CI 250 January 10, 2007
Jean Marc Itard
, Paris 1790, attempts to train Victor, “wild boy of Aveyron.”
This is considered the first effort in special education.
Victor was a boy about the age of 12. Who they thought was raised in the wild
with animals and Itard took him in trying to educate the man/civilize the man. He
had no social skills or language skills when first captured. Really only responded
to food and drink.
Itard believed the boy suffered cultural deprivation and used sensory stimulation
to teach a few minor skills and reduce “wild” behavior. Victor died at about age
, 1842, was responsible for the founding of the first school in
Paris for care and education of children with mental retardation.
Sequin, student of Itard migrated to the US, 1848, and initiated many programs
for children with mental retardation. Founder of the American Association for
Sequin stressed the importance of training and education with a hopeful and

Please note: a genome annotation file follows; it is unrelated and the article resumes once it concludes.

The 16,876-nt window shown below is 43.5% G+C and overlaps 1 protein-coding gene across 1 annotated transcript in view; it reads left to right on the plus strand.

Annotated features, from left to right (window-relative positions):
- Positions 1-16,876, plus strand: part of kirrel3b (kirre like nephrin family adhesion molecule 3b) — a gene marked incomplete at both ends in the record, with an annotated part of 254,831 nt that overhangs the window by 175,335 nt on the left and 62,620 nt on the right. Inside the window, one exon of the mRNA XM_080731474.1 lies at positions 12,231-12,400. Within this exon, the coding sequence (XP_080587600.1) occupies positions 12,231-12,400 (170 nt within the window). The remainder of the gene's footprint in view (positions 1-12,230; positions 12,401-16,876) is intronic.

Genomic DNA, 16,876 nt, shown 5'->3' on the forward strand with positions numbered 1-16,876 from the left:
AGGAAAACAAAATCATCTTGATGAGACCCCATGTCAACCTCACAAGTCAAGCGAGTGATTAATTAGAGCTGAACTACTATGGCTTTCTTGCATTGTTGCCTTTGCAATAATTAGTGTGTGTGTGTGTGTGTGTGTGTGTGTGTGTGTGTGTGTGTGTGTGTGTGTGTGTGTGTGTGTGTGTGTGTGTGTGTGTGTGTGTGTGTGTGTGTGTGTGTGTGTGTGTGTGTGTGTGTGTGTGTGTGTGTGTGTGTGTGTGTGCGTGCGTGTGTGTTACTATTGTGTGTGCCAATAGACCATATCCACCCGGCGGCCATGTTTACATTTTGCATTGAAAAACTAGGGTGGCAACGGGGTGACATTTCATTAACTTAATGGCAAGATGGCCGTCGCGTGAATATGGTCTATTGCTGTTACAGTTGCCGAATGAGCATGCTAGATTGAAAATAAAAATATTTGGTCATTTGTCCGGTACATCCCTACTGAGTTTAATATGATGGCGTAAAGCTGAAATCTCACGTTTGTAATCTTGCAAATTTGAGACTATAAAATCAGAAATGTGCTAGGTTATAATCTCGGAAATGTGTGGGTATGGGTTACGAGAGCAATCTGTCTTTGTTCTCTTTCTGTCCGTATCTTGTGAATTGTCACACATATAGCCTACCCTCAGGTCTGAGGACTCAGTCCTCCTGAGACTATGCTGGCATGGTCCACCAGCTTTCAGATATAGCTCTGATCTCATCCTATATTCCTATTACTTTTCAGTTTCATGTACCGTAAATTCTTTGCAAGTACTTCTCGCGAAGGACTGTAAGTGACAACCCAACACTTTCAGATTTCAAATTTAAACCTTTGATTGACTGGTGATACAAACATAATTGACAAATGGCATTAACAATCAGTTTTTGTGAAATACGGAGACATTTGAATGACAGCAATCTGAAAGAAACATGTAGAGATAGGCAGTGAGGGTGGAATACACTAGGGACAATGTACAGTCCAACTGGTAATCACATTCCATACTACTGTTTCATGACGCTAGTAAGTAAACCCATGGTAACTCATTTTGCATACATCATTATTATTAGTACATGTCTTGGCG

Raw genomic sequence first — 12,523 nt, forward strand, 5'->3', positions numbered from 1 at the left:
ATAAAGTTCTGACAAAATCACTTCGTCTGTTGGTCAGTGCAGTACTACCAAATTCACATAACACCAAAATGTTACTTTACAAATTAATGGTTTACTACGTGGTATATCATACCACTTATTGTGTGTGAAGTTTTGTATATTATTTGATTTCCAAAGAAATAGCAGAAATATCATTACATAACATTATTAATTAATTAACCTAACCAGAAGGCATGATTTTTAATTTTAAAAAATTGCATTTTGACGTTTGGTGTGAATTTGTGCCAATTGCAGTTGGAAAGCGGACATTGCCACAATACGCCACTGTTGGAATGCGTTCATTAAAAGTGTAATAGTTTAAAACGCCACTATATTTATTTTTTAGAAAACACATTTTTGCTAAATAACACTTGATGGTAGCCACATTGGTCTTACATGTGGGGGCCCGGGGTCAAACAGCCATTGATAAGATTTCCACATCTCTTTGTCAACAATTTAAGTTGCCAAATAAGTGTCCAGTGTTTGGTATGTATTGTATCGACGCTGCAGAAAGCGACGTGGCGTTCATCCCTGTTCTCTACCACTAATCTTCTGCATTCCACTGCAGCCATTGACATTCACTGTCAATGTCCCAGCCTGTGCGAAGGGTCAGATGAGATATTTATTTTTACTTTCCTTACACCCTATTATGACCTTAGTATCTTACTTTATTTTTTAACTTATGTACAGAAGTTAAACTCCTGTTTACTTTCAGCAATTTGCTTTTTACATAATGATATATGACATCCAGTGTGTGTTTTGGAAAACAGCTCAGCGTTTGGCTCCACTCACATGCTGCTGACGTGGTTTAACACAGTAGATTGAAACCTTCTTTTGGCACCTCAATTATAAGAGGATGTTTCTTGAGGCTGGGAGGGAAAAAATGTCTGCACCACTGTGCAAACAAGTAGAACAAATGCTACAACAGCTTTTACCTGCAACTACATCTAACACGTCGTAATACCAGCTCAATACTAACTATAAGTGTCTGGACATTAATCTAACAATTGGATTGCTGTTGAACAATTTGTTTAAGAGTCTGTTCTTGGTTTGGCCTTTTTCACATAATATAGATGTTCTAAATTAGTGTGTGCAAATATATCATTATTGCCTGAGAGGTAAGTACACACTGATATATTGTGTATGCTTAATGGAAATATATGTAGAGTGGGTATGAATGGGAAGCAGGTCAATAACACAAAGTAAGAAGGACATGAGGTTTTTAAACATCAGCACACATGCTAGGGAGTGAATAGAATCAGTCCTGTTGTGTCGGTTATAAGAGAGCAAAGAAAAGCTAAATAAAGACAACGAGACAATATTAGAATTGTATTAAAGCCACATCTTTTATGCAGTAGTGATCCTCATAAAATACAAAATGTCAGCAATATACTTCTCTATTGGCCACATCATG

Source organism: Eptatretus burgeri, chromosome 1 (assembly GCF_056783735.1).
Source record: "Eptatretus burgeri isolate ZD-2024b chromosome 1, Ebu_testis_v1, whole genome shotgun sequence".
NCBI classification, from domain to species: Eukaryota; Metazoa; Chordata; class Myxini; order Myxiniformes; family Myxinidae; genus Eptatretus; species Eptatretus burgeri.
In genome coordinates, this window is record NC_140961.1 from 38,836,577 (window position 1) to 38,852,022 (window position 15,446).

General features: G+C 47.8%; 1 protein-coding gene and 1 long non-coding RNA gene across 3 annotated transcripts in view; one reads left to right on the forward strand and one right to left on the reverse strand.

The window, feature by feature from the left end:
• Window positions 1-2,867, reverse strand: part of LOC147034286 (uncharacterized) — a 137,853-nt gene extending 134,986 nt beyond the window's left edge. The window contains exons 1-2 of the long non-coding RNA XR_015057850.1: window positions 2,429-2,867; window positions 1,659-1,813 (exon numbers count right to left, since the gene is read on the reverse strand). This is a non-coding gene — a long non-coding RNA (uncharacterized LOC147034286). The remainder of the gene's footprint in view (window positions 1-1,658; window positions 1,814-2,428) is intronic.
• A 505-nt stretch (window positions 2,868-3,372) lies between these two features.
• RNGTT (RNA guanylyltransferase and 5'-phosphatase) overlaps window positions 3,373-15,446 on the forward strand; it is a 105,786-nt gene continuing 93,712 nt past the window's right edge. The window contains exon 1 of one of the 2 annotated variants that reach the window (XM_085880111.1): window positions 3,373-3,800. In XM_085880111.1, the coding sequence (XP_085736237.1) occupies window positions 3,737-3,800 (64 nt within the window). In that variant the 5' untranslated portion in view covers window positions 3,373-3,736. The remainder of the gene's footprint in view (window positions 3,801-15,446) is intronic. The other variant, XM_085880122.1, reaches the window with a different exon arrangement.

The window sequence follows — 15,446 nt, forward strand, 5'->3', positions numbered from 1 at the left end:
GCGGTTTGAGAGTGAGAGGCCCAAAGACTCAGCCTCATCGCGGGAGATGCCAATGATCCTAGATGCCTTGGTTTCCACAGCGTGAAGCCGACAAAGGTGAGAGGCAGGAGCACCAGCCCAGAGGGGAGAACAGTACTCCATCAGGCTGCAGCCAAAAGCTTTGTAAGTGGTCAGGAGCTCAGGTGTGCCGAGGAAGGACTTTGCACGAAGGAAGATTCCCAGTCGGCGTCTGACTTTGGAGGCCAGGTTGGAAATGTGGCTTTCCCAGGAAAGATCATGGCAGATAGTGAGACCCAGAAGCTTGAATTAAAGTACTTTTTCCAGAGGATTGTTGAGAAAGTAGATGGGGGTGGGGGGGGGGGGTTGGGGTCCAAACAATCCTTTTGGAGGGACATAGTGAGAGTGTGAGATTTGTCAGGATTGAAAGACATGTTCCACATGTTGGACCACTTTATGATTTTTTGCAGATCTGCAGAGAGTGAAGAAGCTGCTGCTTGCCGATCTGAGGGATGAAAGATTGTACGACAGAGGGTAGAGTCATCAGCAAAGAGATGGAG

Dr. Samuel Gridley Howe
, Mass., was a major influence in bringing about state
involvement in the education of the mentally retarded.
Howe became aware of the relationship between sensory loss and retardation.
Started classes for children with mental retardation at the Perkins School for the
Blind, Watertown, Mass., 1837.
Most remembered for his work with Laura Bridgeman who was both blind and
deaf. She was the first deaf-blind person to language. Influenced the education of
Helen Keller. (page 445 in text for more info)
Almshouses – 1820’s, were established for the destitute and poor, but became
“catchalls” for persons with disabilities and retardation. Dorthea Dix, 1843, was
influential in the closing of Almshouses.
Reform schools – mid 1830’s, were intended to be a “house of refuge” but
became harsh with brutal discipline. Emphasis was on proper brutal discipline.
Emphasis was on proper parental models of behavior, and separation from
breeding grounds of delinquency, like the city.
State hospital systems – later 1850s
Optimism to Pessimism
In the mid-1860’s, there was a mood of optimism regarding education of the
With the dramatic publication of
Origin of Species
, 1857, by Charles Darwin, the
hereditary or biological view of ability increased dramatically. This led to a very
negative view of educating persons with disabilities.